By Tim Montgomerie
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There are a lot of press stories yesterday and today about the Chancellor's tax options in the looming budget. Mr Osborne will meet his fellow Quadsters (Cameron, Clegg and Alexander) later today to discuss options.
It is understood that he's kicked the income tax threshold ball back into Mr Clegg's court after the Lib Dem leader had called for an acceleration in that policy to help lower waged families cope with these difficult economic times. Mr Osborne is sympathetic to the Deputy Prime Minister's ambition but The Sunday Times reported (£) that he has encouraged Liberal Democrats to themselves identify measures to fund the higher threshold. Their favoured measure – "a crackdown on stamp duty avoidance by the super-wealthy" – is likely to raise £500 million at most.
Tory members were asked about Clegg's tax threshold speech in the recent ConHome readers' survey*:
- 53% agreed that it was a vote winner for the Liberal Democrats and 29% disagreed.
- 76% over just 16% agreed, however, that the wealth taxes proposed by Nick Clegg to fund the increase "hurt growth" and were therefore "dangerous for the economy".
- There was also a strong feeling that Nick Clegg was acting irresponsibly in making his unilateral call for tax cuts. 81% over 15% agreed that "it is irresponsible for Nick Clegg to be recommending a tax policy before the Coalition as a whole has decided its joint policy".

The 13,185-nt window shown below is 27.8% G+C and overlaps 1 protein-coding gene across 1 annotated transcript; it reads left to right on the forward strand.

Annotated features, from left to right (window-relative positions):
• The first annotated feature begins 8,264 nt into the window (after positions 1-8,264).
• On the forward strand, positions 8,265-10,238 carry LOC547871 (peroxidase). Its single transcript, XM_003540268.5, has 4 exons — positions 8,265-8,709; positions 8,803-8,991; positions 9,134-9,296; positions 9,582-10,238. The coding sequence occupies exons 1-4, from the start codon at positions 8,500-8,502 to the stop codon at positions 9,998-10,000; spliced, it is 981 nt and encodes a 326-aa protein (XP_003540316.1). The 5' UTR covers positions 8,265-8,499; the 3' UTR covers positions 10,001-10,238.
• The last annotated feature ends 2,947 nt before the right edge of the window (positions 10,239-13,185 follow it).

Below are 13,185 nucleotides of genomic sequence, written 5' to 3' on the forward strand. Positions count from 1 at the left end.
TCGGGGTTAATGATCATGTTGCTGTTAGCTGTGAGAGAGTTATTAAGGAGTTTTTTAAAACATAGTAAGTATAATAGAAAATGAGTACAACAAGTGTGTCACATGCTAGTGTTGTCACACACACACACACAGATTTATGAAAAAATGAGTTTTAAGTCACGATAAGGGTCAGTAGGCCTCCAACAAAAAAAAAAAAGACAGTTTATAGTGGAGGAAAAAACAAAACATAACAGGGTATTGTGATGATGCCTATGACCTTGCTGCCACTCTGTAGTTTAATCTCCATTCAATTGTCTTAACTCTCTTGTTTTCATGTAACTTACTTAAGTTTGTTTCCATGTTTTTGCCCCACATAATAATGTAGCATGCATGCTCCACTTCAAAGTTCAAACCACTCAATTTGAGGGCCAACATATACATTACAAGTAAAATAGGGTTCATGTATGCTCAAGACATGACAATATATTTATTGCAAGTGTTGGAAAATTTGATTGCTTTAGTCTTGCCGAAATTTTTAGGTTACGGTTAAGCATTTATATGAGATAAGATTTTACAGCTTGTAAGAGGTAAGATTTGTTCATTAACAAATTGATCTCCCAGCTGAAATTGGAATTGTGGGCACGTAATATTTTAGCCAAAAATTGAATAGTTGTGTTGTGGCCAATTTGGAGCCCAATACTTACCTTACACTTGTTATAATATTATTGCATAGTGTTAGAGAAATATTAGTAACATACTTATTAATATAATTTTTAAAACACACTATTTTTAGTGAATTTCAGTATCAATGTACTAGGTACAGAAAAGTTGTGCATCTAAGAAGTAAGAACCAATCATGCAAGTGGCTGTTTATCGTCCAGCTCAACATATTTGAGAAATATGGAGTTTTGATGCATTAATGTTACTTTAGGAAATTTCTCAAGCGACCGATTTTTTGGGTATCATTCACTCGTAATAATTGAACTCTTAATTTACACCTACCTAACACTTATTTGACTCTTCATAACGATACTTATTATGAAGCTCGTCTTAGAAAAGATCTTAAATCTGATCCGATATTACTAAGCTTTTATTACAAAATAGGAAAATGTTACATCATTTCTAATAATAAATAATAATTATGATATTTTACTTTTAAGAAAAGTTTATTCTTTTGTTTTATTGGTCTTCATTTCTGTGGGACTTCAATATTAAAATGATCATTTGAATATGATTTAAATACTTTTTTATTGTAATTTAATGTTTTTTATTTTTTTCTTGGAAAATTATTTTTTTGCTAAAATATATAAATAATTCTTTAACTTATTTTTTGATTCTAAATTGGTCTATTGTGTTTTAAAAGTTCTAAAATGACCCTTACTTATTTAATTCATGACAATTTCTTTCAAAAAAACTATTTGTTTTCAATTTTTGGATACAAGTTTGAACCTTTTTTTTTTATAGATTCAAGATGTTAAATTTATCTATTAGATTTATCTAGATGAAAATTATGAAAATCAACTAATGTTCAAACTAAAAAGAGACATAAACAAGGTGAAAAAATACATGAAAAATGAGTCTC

- Tory members are also alive to the danger of Clegg's "cut taxes on the poor or defend the wealthy" message. 85% over 10% agreed that "there is a danger that Nick Clegg is presenting himself as the friend of the poor and styling the Tories as defenders of the wealthy".
The Chancellor does appear to have ruled out any early introduction of a married tax allowance. Although introducing this allowance is promised in the Coalition Agreement (there is permission for Lib Dem MPs to abstain on the issue) and there is some evidence that it is more pro-poor than raising the income tax threshold, any recognition of marriage is strongly resented by the Liberal Democrats. Tory MP Stewart Jackson has told The Express that failure to introduce the allowance represented a “failure of leadership” by David Cameron and the delay felt "like kow-towing to the Liberal Democrats.”
There will also be disappointment among some Tory MPs that George Osborne is unlike to substantially modify his plan to take child benefit away from 40% taxpayers. The Chancellor is reportedly reluctant to enact any measures, including on the 50p rate, that will feed the impression that he is looking after the already-haves.
Some Tories are privately lobbying the Chancellor to cut spending more quickly in order to fund some supply-side tax relief. John Redwood has recently suggested some ways of doing this.
* (1,411 members completed the survey on 31st January and 1st February.)